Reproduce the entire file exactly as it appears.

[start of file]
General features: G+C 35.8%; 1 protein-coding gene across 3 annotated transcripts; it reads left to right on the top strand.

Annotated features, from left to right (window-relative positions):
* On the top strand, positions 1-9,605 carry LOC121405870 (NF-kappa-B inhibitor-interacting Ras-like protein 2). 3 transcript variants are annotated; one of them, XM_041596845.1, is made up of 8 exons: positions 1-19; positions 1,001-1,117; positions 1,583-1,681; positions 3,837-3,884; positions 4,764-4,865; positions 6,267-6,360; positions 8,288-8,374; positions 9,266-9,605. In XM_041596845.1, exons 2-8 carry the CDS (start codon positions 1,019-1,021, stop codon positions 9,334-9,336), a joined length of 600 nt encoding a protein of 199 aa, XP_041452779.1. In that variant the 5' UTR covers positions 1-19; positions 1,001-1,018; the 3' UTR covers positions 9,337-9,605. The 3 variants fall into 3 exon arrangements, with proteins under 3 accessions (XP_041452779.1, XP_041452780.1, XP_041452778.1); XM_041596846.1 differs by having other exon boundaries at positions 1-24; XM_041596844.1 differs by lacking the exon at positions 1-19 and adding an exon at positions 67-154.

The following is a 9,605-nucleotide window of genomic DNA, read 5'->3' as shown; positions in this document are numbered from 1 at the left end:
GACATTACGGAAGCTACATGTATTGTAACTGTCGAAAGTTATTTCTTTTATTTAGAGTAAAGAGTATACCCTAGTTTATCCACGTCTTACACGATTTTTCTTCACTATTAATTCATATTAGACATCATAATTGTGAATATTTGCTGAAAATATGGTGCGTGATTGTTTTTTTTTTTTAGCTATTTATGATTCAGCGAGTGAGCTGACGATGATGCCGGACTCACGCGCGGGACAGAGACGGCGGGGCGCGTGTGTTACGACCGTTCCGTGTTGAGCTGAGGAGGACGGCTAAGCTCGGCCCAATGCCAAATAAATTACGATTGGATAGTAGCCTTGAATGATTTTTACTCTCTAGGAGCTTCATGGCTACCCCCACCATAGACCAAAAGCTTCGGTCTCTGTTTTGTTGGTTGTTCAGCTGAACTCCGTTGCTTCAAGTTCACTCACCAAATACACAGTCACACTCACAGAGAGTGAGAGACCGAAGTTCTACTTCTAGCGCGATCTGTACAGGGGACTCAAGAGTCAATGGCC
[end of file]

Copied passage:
General features: G+C 35.8%; 1 protein-coding gene across 3 annotated transcripts; it reads left to right on the top strand.

Annotated features, from left to right (window-relative positions):
* On the top strand, positions 1-9,605 carry LOC121405870 (NF-kappa-B inhibitor-interacting Ras-like protein 2). 3 transcript variants are annotated; one of them, XM_041596845.1, is made up of 8 exons: positions 1-19; positions 1,001-1,117; positions 1,583-1,681; positions 3,837-3,884; positions 4,764-4,865; positions 6,267-6,360; positions 8,288-8,374; positions 9,266-9,605. In XM_041596845.1, exons 2-8 carry the CDS (start codon positions 1,019-1,021, stop codon positions 9,334-9,336), a joined length of 600 nt encoding a protein of 199 aa, XP_041452779.1. In that variant the 5' UTR covers positions 1-19; positions 1,001-1,018; the 3' UTR covers positions 9,337-9,605. The 3 variants fall into 3 exon arrangements, with proteins under 3 accessions (XP_041452779.1, XP_041452780.1, XP_041452778.1); XM_041596846.1 differs by having other exon boundaries at positions 1-24; XM_041596844.1 differs by lacking the exon at positions 1-19 and adding an exon at positions 67-154.

The following is a 9,605-nucleotide window of genomic DNA, read 5'->3' as shown; positions in this document are numbered from 1 at the left end:
GACATTACGGAAGCTACATGTATTGTAACTGTCGAAAGTTATTTCTTTTATTTAGAGTAAAGAGTATACCCTAGTTTATCCACGTCTTACACGATTTTTCTTCACTATTAATTCATATTAGACATCATAATTGTGAATATTTGCTGAAAATATGGTGCGTGATTGTTTTTTTTTTTTAGCTATTTATGATTCAGCGAGTGAGCTGACGATGATGCCGGACTCACGCGCGGGACAGAGACGGCGGGGCGCGTGTGTTACGACCGTTCCGTGTTGAGCTGAGGAGGACGGCTAAGCTCGGCCCAATGCCAAATAAATTACGATTGGATAGTAGCCTTGAATGATTTTTACTCTCTAGGAGCTTCATGGCTACCCCCACCATAGACCAAAAGCTTCGGTCTCTGTTTTGTTGGTTGTTCAGCTGAACTCCGTTGCTTCAAGTTCACTCACCAAATACACAGTCACACTCACAGAGAGTGAGAGACCGAAGTTCTACTTCTAGCGCGATCTGTACAGGGGACTCAAGAGTCAATGGCC